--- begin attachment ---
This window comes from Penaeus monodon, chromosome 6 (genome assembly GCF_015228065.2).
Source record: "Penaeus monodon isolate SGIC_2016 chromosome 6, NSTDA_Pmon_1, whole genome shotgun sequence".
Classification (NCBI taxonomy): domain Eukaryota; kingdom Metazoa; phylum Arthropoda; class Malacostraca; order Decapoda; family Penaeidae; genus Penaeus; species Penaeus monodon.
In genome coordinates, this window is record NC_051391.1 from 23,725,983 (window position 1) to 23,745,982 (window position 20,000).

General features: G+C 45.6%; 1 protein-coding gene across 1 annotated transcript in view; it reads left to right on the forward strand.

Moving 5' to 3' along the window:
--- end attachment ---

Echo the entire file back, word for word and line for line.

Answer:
This window comes from Penaeus monodon, chromosome 6 (genome assembly GCF_015228065.2).
Source record: "Penaeus monodon isolate SGIC_2016 chromosome 6, NSTDA_Pmon_1, whole genome shotgun sequence".
Classification (NCBI taxonomy): domain Eukaryota; kingdom Metazoa; phylum Arthropoda; class Malacostraca; order Decapoda; family Penaeidae; genus Penaeus; species Penaeus monodon.
In genome coordinates, this window is record NC_051391.1 from 23,725,983 (window position 1) to 23,745,982 (window position 20,000).

General features: G+C 45.6%; 1 protein-coding gene across 1 annotated transcript in view; it reads left to right on the forward strand.

Moving 5' to 3' along the window: